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Lindenhurst historians mourn loss of village’s industrial past

A developer looking to build on the site

A developer looking to build on the site of Lindenhurst's oldest industrial building says he won't be able to salvage the structure. Photo Credit: Steve Pfost

A developer looking to build on the site of Lindenhurst’s oldest industrial building won’t be able to salvage the 1895 structure, a decision that’s left local historians mourning the loss of the last piece of the village’s industrial past.

Tritec Real Estate of East Setauket has proposed building 260 multifamily rental units on the site of what is currently Lakeville Kitchen and Bath on East Hoffman Avenue, across from the Long Island Rail Road station. The building began as the Vulcanite Manufacturing Co., which produced buttons, costume jewelry and small metal items.

“We try to incorporate historic elements of the communities into the design of the building and when possible we do try to save the buildings,” said Tritec co-owner Bob Coughlan, pointing to a 100-year-old building saved in the company’s Patchogue development. “In this particular case [the Vulcanite building], unfortunately, the condition of the building and some of the remediation that needs to go on precludes us from keeping the building.”

Declining to detail the work required, Coughlan said the building needs to be remediated because of the presence of certain “older” materials, including asbestos.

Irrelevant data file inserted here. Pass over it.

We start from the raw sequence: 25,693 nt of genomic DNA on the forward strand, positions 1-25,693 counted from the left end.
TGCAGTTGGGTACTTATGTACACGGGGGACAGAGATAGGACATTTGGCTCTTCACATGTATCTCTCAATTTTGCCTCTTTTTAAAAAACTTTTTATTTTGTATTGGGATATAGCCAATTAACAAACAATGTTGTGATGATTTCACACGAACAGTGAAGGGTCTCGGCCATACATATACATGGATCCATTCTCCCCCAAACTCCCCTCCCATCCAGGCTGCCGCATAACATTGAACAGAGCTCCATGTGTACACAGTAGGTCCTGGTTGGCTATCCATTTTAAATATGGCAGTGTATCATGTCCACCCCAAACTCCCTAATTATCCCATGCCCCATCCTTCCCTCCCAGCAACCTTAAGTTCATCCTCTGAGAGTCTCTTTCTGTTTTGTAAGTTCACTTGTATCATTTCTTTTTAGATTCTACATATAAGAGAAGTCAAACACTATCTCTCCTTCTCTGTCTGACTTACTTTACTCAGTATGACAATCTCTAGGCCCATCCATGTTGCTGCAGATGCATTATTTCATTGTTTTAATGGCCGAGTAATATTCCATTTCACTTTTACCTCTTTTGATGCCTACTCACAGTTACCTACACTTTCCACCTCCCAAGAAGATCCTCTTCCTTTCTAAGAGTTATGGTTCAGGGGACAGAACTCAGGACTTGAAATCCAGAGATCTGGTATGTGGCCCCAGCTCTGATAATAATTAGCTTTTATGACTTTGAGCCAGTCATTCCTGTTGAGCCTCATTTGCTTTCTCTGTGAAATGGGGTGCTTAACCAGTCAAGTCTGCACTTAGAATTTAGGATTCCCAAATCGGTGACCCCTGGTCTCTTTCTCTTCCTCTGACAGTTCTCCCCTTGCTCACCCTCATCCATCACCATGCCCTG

The Vulcanite building is the last vestige of Lindenhurst’s manufacturing heyday, historians say, harking back to a time when the village was a hub of factories.

“It’s the only building remaining that symbolizes our industrial past,” said Anna Jaeger, village historian.

Jaeger and others had lobbied village officials to preserve the facade of the building and incorporate its arched windows into the new design.

Coughlan said his company is going to use a large steel door from the basement of the building and turn it into an art piece in the new development’s lobby. He said the developer also will incorporate archways similar to the existing building’s arches going into a courtyard in the middle of the building.

“We’re trying to acknowledge history through the design process,” he said.

Historians weren’t appeased.

“It’s unacceptable,” Marianne Guglieri, president of the village’s historical society, said of the building’s loss, adding it could have served as a visual history lesson for village youth.

“It seems like every historic building in the village has been taken down with a wrecking ball,” Jaeger said.

Coughlan said his company would be happy to meet with the historians and share with them any salvageable parts of the building. Guglieri said her organization will push for the village to form an advisory board for the project “to make sure something of that old building is preserved.”

The redevelopment consists of three- and four-floor buildings, with units ranging from studios to three-bedrooms, as well as a fitness facility, pool, lounges and outside barbecue areas.

The company has not yet applied to the village to build the development pending the creation of a Downtown Redevelopment District “floating zone,” which would allow for nonsenior, multiresidence zoning. Lindenhurst officials are exploring the language of the new zoning code, but Coughlan said he hopes it will be completed within the next few months and, pending village board approvals, to start construction in 2018.

Vulcanite Manufacturing Co.

  • Employed more than 100 men and women at a time when the village’s population was only 3,000 people.
  • Received the first telephone in the community, in 1895. It was used to relay the local results of the 1896 election to the outside world.
  • Reminded residents of the time three times daily with a distinctive whistle that rang out at 7:10 a.m. for the beginning of the workday, 1:10 p.m. for the continuation of work following lunch, and 6:10 p.m. to mark the end of the work day.

Source: Lindenhurst Village Historian Anna Jaeger

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